Emma Cowing: We have not heard the last of Louise Mensch
I USED to know Louise Mensch a little bit. Back then she was Louise Bagshawe, best-selling author of chicklit novels with toe-curling titles like Venus Envy and A Kept Woman, and I say a little bit because we never met, just spoke on the phone or over e-mail.
She was one of my “go-to people” when I was writing about women’s issues for the features pages of The Scotsman. Whatever the topic, Louise had an opinion, and, what’s more, she’d always return the call, make herself available and give me her take on things in a witty, informative and unashamedly self-promoting manner. It’s something she has always had a flair for.
I mention this only because it is relevant in that it demonstrates that Mensch always was, and still is, a consummate professional with a canny eye for the publicity potential of any given situation. She is a woman who does nothing – whether it be set up a rival to Twitter, take a key role in the Leveson Inquiry or set herself up as the villain on an episode of Have I Got News For You – half-heartedly. Which makes her announcement this week that she was standing down as an MP in order to concentrate on family life even more startling.
“I have decided, in order to keep [my family] together, to move to New York,” she wrote in her resignation letter to David Cameron. Her husband, Peter Mensch, whom she married in 2010, is the manager of rock band Metallica and based in Manhattan. Furthermore, she has three children with her first husband, all of whom were based in her constituency in Corby. It can’t have been easy.
But for an MP who was on the fast-track – a point demonstrated by Cameron’s reply, in which he said she had been an “inspiring” MP and hinted she had been in line for a more senior role in government – it is still an extraordinary move. Then again, Mensch has never been one to do things by halves.
Indeed, she appears to live her life revelling in the sort of superlatives most us would be exhausted just thinking about. She once said of her husband: “He’s a living legend and to be his wife is the greatest honour.” Gosh, really? Most married couples I know would be more likely to describe their George Foreman Easy Clean as “a living legend” than their chosen life partner.
Given that the couple haven’t co-habited full-time since their wedding, I suspect Mensch is in for a nasty shock when she finds out that her “living legend” leaves towels on the bathroom floor and doesn’t put his socks in the washing basket.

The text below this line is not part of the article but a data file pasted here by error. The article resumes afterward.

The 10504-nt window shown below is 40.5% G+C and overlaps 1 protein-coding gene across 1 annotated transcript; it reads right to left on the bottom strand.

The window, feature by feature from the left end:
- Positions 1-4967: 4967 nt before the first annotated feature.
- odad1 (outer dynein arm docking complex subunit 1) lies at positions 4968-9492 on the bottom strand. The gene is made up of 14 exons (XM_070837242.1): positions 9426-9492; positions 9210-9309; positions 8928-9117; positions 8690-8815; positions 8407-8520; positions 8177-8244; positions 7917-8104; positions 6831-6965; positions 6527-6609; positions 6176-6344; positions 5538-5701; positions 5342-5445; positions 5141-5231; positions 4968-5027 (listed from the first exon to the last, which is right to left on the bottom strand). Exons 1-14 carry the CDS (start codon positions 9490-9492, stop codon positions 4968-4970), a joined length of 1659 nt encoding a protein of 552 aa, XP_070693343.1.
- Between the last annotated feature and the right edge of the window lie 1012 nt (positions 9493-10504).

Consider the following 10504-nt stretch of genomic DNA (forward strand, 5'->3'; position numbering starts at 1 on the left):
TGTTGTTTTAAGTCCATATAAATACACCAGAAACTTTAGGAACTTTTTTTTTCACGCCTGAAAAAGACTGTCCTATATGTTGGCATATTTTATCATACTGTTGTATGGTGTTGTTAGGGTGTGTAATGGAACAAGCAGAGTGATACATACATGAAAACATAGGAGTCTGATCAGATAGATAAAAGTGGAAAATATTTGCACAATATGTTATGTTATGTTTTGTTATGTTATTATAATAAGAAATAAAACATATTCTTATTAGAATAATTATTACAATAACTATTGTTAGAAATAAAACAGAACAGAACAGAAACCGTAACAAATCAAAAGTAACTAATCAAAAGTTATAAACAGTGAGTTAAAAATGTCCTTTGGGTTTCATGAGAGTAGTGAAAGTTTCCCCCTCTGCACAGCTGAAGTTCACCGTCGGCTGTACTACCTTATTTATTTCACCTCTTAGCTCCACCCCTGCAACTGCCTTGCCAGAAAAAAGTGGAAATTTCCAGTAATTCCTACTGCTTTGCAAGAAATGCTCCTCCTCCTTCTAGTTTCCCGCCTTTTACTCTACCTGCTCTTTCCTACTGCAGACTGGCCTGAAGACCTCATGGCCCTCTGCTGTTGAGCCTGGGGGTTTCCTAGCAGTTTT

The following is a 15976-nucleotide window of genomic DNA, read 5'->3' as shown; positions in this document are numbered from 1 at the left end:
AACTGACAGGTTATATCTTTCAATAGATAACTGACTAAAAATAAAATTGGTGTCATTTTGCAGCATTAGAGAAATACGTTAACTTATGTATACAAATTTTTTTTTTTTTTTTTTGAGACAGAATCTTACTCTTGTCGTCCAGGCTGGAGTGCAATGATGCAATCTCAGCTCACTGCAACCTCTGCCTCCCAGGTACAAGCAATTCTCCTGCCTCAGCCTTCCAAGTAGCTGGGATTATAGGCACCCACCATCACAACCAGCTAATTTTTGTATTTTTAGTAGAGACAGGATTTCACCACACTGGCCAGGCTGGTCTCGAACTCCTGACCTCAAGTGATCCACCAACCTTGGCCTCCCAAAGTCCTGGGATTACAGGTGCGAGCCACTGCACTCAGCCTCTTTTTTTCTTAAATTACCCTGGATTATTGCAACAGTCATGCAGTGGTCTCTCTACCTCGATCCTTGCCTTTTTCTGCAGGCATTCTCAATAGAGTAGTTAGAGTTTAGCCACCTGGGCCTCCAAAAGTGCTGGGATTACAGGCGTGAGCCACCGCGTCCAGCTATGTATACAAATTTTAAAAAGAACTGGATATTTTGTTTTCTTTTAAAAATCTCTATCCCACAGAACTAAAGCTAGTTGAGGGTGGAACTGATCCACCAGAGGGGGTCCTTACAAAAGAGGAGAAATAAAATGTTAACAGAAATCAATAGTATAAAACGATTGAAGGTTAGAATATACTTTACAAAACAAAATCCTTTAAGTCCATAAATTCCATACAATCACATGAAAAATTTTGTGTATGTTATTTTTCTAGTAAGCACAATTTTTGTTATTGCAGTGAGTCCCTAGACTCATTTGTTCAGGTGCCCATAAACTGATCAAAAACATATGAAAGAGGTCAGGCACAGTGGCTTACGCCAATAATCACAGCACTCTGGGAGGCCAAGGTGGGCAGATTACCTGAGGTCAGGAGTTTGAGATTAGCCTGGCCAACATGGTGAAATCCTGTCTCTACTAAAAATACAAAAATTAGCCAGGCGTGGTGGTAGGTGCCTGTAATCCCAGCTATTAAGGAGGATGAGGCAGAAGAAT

But in some ways Mensch is the mirror image of newly appointed and six months pregnant Yahoo! CEO Marissa Mayer, who airly replied upon taking the job that she would take just a few weeks of maternity leave and “work through it”. Mensch, it seems, has realised that there are just some things in life you can’t “work through”, and that includes a transatlantic marriage, being a mother of three and working as an MP.
The concern is that people will somehow think less of her for giving up on one of those three things. Frankly, it takes guts, particularly in today’s alpha-female world where the likes of Mayer irritatingly lay down the gauntlet to other women to be as masculine about working in senior roles as possible, to admit that you just can’t do it all, and that of course the job is going to be the one to go. The smart women out there will, in fact, think more of her, whether they adore or abhor her politics.
The truth is that although her situation is an extreme one, smaller, less dramatic versions of Mensch’s life are being played out in households across Britain.
Many women find it difficult to juggle a marriage, children and a stressful job. Unfortunately, most can’t just give up their jobs without severe financial repercussions that could have a further impact on the whole family. In that way, Mensch is jolly lucky.
One way or another, I suspect we haven’t seen the last of Mensch. Her flair for self-publicity, and indeed her need to be in the public eye, means she’s unlikely to slink into domestic obscurity, running around putting that living legend’s socks back in the washing basket. Her Twitter rival – menshn – is a sound business idea and it may not be long before she re-emerges as a dotcom millionairess and Bill Gates’s new best pal. Reinvention, after all, has always been one of her specialities. Venus envy, indeed.
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